Background We often teach and assess medical students performing the respiratory examination in a traditional way, rather than based on evidence. An essential component of the respiratory clinical examination is that it is precise. The reliability of the examination is a fundamental element of this precision. There needs to be agreement between physicians that a clinical sign can be elicited independently in the same patient when it is present. When learning about the respiratory examination, medical students should have knowledge of the reliability of the different elements.
Aims To establish medical students' knowledge of the reliability of different elements of the respiratory examination.
Methods A cross sectional questionnaire survey of clinical medical students (years 3–5) was undertaken. The questionnaire assessed the reliability of tactile vocal fremitus, tracheal position, auscultation of wheeze, whispering pectoriloquy, auscultation of crackles and chest expansion using a five point Likert scale. Demographic data were also collected. The results of the perceived reliability of different elements of the respiratory examination was compared with Cohen's κ coefficient values; a statistical measure of inter-observer reliability.
Results Of 104 questionnaires completed, 33% were male, 36% attached to respiratory firm, 11% graduate entry. Crackles, wheeze and percussion note are all regarded as reliable to very reliable signs by students. Perceived reliability of whispering pectoriloquy decreased as students become more experienced (p=0.003). There was no relationship between perceived reliability and graduate entry, previous respiratory attachment or gender. Factor analysis identified that tactile vocal fremitus and whispering pectoriloquy were grouped together separately from the other respiratory signs. Linear regression showed good correlation between students answers and actual κ values of reliability (r=0.722).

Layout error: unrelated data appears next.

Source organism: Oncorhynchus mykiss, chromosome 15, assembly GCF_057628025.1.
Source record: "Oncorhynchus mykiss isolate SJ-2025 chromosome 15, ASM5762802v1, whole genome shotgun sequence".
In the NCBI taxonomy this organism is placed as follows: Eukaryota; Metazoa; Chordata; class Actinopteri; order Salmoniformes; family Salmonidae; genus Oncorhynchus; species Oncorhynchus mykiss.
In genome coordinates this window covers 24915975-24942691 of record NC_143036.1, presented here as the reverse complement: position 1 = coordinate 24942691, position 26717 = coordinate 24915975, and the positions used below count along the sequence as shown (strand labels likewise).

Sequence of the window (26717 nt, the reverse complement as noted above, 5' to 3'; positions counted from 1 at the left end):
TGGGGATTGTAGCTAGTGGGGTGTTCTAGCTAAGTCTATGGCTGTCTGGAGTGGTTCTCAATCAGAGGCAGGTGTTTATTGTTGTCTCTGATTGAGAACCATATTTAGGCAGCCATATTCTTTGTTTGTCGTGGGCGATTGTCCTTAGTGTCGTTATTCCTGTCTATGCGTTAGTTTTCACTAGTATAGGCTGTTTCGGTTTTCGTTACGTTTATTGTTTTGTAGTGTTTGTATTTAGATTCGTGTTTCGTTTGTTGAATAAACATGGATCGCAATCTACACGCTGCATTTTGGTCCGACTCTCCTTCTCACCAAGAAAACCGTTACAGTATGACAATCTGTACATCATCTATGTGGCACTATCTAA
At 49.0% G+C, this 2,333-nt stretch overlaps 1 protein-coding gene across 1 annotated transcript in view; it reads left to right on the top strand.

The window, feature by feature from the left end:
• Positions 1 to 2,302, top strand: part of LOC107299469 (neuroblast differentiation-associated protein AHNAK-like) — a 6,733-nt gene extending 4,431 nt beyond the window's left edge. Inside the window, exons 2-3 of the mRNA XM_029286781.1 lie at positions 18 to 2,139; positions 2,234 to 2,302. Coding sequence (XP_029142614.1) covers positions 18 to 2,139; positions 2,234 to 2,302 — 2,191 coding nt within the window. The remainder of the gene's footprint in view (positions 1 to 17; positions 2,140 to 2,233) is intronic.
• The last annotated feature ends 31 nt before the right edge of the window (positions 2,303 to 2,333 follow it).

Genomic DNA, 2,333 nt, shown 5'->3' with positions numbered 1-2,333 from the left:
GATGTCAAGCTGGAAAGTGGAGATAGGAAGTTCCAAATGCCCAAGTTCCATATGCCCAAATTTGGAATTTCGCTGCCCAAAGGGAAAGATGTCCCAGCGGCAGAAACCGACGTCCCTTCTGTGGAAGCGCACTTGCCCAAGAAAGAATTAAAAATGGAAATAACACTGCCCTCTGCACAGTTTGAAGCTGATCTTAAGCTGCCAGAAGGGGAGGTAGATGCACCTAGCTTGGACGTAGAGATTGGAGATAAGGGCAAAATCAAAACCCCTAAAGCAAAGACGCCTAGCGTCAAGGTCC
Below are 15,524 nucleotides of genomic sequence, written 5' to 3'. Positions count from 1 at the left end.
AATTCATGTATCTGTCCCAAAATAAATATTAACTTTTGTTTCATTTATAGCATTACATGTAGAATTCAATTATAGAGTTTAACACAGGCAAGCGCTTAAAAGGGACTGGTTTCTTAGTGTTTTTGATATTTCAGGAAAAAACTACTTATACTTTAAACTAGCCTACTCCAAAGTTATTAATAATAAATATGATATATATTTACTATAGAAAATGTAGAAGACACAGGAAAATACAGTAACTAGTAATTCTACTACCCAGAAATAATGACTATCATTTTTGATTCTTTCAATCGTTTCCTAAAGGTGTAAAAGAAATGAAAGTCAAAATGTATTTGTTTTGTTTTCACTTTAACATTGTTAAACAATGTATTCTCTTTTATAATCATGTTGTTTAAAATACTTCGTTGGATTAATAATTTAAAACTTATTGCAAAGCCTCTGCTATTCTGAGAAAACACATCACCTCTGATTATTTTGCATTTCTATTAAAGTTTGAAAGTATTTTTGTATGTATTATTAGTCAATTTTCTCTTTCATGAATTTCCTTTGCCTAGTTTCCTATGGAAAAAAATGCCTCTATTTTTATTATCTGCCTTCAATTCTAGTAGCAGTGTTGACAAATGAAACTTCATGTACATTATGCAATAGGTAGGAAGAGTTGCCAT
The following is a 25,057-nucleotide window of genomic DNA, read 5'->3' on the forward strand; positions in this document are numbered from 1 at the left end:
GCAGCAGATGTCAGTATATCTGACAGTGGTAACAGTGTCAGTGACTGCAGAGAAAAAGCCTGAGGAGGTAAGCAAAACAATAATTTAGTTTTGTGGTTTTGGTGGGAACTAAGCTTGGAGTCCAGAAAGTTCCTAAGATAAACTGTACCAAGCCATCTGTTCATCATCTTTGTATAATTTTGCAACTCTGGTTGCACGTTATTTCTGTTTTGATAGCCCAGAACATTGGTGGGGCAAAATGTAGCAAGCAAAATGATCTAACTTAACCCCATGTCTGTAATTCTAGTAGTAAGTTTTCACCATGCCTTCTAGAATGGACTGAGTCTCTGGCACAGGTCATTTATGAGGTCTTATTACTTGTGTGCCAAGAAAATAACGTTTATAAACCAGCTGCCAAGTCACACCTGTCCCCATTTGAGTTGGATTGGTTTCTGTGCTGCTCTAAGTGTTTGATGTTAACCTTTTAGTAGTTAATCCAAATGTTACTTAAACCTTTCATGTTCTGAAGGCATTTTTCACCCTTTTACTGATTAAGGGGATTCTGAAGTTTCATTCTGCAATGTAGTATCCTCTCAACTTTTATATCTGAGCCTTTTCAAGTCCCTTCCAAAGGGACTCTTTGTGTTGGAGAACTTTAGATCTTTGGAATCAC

Conclusions Students have a good intuition of the reliability of elements of the respiratory examination. For example, as experience increases, they correctly perceive whispering pectoriloquy as a less reliable sign. Reliability of elements of the respiratory examination needs consideration when teaching and assessing students.
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